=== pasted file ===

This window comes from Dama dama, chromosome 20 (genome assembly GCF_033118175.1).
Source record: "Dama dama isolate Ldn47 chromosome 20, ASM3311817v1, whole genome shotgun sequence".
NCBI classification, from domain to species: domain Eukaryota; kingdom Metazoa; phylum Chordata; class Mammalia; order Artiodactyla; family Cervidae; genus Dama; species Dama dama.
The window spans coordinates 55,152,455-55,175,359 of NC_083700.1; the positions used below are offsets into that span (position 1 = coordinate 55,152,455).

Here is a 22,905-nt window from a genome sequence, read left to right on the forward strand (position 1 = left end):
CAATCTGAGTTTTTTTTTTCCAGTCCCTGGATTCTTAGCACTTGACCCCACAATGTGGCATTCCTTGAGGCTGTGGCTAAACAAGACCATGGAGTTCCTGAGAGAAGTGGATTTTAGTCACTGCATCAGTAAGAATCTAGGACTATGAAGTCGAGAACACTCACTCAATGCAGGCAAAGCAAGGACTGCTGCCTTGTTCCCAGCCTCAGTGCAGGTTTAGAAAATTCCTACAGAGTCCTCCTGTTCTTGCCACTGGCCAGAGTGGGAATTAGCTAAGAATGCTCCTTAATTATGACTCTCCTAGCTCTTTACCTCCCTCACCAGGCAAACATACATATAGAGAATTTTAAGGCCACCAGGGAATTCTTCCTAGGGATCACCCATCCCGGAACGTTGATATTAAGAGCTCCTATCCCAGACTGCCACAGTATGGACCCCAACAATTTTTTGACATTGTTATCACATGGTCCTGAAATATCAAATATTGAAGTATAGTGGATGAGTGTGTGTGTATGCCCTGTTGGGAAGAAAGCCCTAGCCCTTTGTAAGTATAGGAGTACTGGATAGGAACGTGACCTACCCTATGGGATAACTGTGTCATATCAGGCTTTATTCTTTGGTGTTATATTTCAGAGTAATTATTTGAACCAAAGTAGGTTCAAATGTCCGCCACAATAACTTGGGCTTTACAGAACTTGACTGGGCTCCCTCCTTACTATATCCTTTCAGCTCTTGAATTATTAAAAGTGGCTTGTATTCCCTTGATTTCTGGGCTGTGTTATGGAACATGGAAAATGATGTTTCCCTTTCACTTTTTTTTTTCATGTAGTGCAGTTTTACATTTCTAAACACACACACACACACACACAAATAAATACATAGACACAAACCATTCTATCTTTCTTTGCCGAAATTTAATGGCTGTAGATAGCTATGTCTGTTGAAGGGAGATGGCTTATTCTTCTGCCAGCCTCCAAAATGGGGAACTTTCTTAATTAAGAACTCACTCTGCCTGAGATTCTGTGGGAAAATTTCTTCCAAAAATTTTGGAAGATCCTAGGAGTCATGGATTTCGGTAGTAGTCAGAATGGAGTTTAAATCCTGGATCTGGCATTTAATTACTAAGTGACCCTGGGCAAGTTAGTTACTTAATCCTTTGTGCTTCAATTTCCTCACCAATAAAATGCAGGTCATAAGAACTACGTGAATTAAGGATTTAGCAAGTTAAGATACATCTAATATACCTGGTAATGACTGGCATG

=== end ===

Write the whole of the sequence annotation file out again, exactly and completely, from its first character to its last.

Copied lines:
This window comes from Dama dama, chromosome 20 (genome assembly GCF_033118175.1).
Source record: "Dama dama isolate Ldn47 chromosome 20, ASM3311817v1, whole genome shotgun sequence".
NCBI classification, from domain to species: domain Eukaryota; kingdom Metazoa; phylum Chordata; class Mammalia; order Artiodactyla; family Cervidae; genus Dama; species Dama dama.
The window spans coordinates 55,152,455-55,175,359 of NC_083700.1; the positions used below are offsets into that span (position 1 = coordinate 55,152,455).

Here is a 22,905-nt window from a genome sequence, read left to right on the forward strand (position 1 = left end):
CAATCTGAGTTTTTTTTTTCCAGTCCCTGGATTCTTAGCACTTGACCCCACAATGTGGCATTCCTTGAGGCTGTGGCTAAACAAGACCATGGAGTTCCTGAGAGAAGTGGATTTTAGTCACTGCATCAGTAAGAATCTAGGACTATGAAGTCGAGAACACTCACTCAATGCAGGCAAAGCAAGGACTGCTGCCTTGTTCCCAGCCTCAGTGCAGGTTTAGAAAATTCCTACAGAGTCCTCCTGTTCTTGCCACTGGCCAGAGTGGGAATTAGCTAAGAATGCTCCTTAATTATGACTCTCCTAGCTCTTTACCTCCCTCACCAGGCAAACATACATATAGAGAATTTTAAGGCCACCAGGGAATTCTTCCTAGGGATCACCCATCCCGGAACGTTGATATTAAGAGCTCCTATCCCAGACTGCCACAGTATGGACCCCAACAATTTTTTGACATTGTTATCACATGGTCCTGAAATATCAAATATTGAAGTATAGTGGATGAGTGTGTGTGTATGCCCTGTTGGGAAGAAAGCCCTAGCCCTTTGTAAGTATAGGAGTACTGGATAGGAACGTGACCTACCCTATGGGATAACTGTGTCATATCAGGCTTTATTCTTTGGTGTTATATTTCAGAGTAATTATTTGAACCAAAGTAGGTTCAAATGTCCGCCACAATAACTTGGGCTTTACAGAACTTGACTGGGCTCCCTCCTTACTATATCCTTTCAGCTCTTGAATTATTAAAAGTGGCTTGTATTCCCTTGATTTCTGGGCTGTGTTATGGAACATGGAAAATGATGTTTCCCTTTCACTTTTTTTTTTCATGTAGTGCAGTTTTACATTTCTAAACACACACACACACACACACAAATAAATACATAGACACAAACCATTCTATCTTTCTTTGCCGAAATTTAATGGCTGTAGATAGCTATGTCTGTTGAAGGGAGATGGCTTATTCTTCTGCCAGCCTCCAAAATGGGGAACTTTCTTAATTAAGAACTCACTCTGCCTGAGATTCTGTGGGAAAATTTCTTCCAAAAATTTTGGAAGATCCTAGGAGTCATGGATTTCGGTAGTAGTCAGAATGGAGTTTAAATCCTGGATCTGGCATTTAATTACTAAGTGACCCTGGGCAAGTTAGTTACTTAATCCTTTGTGCTTCAATTTCCTCACCAATAAAATGCAGGTCATAAGAACTACGTGAATTAAGGATTTAGCAAGTTAAGATACATCTAATATACCTGGTAATGACTGGCATG